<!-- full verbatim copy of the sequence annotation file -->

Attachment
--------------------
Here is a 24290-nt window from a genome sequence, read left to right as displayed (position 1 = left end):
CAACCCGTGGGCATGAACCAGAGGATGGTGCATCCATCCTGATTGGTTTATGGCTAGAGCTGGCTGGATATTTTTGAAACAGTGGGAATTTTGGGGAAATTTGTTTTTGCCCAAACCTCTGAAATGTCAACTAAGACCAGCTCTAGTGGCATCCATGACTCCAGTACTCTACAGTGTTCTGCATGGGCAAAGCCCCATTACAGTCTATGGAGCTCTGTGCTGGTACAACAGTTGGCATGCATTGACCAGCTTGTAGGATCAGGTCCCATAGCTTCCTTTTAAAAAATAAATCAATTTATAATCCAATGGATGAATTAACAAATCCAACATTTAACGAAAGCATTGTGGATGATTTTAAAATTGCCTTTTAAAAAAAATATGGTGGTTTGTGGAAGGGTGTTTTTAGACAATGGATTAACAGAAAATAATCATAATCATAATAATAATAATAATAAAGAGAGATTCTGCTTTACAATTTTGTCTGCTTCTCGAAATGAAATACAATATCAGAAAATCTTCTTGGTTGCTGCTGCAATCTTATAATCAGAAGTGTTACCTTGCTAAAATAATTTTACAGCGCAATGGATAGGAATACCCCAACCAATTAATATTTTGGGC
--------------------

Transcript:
Here is a 24290-nt window from a genome sequence, read left to right as displayed (position 1 = left end):
CAACCCGTGGGCATGAACCAGAGGATGGTGCATCCATCCTGATTGGTTTATGGCTAGAGCTGGCTGGATATTTTTGAAACAGTGGGAATTTTGGGGAAATTTGTTTTTGCCCAAACCTCTGAAATGTCAACTAAGACCAGCTCTAGTGGCATCCATGACTCCAGTACTCTACAGTGTTCTGCATGGGCAAAGCCCCATTACAGTCTATGGAGCTCTGTGCTGGTACAACAGTTGGCATGCATTGACCAGCTTGTAGGATCAGGTCCCATAGCTTCCTTTTAAAAAATAAATCAATTTATAATCCAATGGATGAATTAACAAATCCAACATTTAACGAAAGCATTGTGGATGATTTTAAAATTGCCTTTTAAAAAAAATATGGTGGTTTGTGGAAGGGTGTTTTTAGACAATGGATTAACAGAAAATAATCATAATCATAATAATAATAATAATAAAGAGAGATTCTGCTTTACAATTTTGTCTGCTTCTCGAAATGAAATACAATATCAGAAAATCTTCTTGGTTGCTGCTGCAATCTTATAATCAGAAGTGTTACCTTGCTAAAATAATTTTACAGCGCAATGGATAGGAATACCCCAACCAATTAATATTTTGGGC